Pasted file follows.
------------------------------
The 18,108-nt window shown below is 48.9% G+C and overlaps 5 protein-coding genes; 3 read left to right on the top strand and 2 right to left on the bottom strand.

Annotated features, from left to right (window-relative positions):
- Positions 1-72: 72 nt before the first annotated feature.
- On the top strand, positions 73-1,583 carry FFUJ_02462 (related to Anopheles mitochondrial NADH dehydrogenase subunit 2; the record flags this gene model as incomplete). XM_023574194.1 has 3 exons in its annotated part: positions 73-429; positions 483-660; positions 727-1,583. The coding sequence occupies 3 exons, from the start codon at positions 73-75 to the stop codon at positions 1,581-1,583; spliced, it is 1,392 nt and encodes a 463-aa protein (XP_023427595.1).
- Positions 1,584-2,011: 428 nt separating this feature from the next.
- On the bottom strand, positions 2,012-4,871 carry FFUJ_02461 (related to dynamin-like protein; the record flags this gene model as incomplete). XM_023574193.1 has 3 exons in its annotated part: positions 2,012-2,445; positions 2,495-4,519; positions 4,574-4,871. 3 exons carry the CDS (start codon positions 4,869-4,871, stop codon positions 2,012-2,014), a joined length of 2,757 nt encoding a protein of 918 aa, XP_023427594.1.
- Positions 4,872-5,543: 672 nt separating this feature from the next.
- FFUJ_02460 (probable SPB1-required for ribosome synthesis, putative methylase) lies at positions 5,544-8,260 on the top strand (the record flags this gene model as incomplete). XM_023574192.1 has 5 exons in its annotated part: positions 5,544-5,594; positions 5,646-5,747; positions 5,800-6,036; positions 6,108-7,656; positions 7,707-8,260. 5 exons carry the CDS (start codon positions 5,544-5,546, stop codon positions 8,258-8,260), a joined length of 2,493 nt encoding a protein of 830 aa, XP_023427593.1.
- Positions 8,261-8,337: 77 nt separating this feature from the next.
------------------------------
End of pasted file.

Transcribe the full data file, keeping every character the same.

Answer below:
The 18,108-nt window shown below is 48.9% G+C and overlaps 5 protein-coding genes; 3 read left to right on the top strand and 2 right to left on the bottom strand.

Annotated features, from left to right (window-relative positions):
- Positions 1-72: 72 nt before the first annotated feature.
- On the top strand, positions 73-1,583 carry FFUJ_02462 (related to Anopheles mitochondrial NADH dehydrogenase subunit 2; the record flags this gene model as incomplete). XM_023574194.1 has 3 exons in its annotated part: positions 73-429; positions 483-660; positions 727-1,583. The coding sequence occupies 3 exons, from the start codon at positions 73-75 to the stop codon at positions 1,581-1,583; spliced, it is 1,392 nt and encodes a 463-aa protein (XP_023427595.1).
- Positions 1,584-2,011: 428 nt separating this feature from the next.
- On the bottom strand, positions 2,012-4,871 carry FFUJ_02461 (related to dynamin-like protein; the record flags this gene model as incomplete). XM_023574193.1 has 3 exons in its annotated part: positions 2,012-2,445; positions 2,495-4,519; positions 4,574-4,871. 3 exons carry the CDS (start codon positions 4,869-4,871, stop codon positions 2,012-2,014), a joined length of 2,757 nt encoding a protein of 918 aa, XP_023427594.1.
- Positions 4,872-5,543: 672 nt separating this feature from the next.
- FFUJ_02460 (probable SPB1-required for ribosome synthesis, putative methylase) lies at positions 5,544-8,260 on the top strand (the record flags this gene model as incomplete). XM_023574192.1 has 5 exons in its annotated part: positions 5,544-5,594; positions 5,646-5,747; positions 5,800-6,036; positions 6,108-7,656; positions 7,707-8,260. 5 exons carry the CDS (start codon positions 5,544-5,546, stop codon positions 8,258-8,260), a joined length of 2,493 nt encoding a protein of 830 aa, XP_023427593.1.
- Positions 8,261-8,337: 77 nt separating this feature from the next.